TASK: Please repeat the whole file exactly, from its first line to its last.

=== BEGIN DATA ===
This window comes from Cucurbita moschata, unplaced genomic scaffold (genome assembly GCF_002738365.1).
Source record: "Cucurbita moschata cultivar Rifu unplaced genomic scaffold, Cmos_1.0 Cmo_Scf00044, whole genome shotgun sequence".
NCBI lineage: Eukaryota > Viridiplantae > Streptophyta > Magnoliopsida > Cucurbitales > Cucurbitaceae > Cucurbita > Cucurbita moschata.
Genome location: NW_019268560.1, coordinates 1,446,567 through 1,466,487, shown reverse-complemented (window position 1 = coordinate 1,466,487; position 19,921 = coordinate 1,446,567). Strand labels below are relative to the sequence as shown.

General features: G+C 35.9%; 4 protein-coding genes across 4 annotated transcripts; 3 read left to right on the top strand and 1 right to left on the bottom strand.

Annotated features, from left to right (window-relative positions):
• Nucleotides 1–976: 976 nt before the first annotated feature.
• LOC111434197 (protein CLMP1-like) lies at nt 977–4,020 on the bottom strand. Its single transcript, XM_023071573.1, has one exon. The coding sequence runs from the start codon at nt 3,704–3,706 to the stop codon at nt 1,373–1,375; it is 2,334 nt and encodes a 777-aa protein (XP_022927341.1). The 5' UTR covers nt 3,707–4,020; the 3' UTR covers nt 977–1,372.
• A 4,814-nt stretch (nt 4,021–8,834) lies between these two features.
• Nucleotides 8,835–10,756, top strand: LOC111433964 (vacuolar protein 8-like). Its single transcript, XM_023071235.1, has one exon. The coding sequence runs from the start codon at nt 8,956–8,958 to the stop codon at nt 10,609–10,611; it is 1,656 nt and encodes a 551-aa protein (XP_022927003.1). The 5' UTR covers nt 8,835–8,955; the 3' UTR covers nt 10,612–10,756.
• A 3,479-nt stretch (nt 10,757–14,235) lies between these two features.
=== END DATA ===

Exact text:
This window comes from Cucurbita moschata, unplaced genomic scaffold (genome assembly GCF_002738365.1).
Source record: "Cucurbita moschata cultivar Rifu unplaced genomic scaffold, Cmos_1.0 Cmo_Scf00044, whole genome shotgun sequence".
NCBI lineage: Eukaryota > Viridiplantae > Streptophyta > Magnoliopsida > Cucurbitales > Cucurbitaceae > Cucurbita > Cucurbita moschata.
Genome location: NW_019268560.1, coordinates 1,446,567 through 1,466,487, shown reverse-complemented (window position 1 = coordinate 1,466,487; position 19,921 = coordinate 1,446,567). Strand labels below are relative to the sequence as shown.

General features: G+C 35.9%; 4 protein-coding genes across 4 annotated transcripts; 3 read left to right on the top strand and 1 right to left on the bottom strand.

Annotated features, from left to right (window-relative positions):
• Nucleotides 1–976: 976 nt before the first annotated feature.
• LOC111434197 (protein CLMP1-like) lies at nt 977–4,020 on the bottom strand. Its single transcript, XM_023071573.1, has one exon. The coding sequence runs from the start codon at nt 3,704–3,706 to the stop codon at nt 1,373–1,375; it is 2,334 nt and encodes a 777-aa protein (XP_022927341.1). The 5' UTR covers nt 3,707–4,020; the 3' UTR covers nt 977–1,372.
• A 4,814-nt stretch (nt 4,021–8,834) lies between these two features.
• Nucleotides 8,835–10,756, top strand: LOC111433964 (vacuolar protein 8-like). Its single transcript, XM_023071235.1, has one exon. The coding sequence runs from the start codon at nt 8,956–8,958 to the stop codon at nt 10,609–10,611; it is 1,656 nt and encodes a 551-aa protein (XP_022927003.1). The 5' UTR covers nt 8,835–8,955; the 3' UTR covers nt 10,612–10,756.
• A 3,479-nt stretch (nt 10,757–14,235) lies between these two features.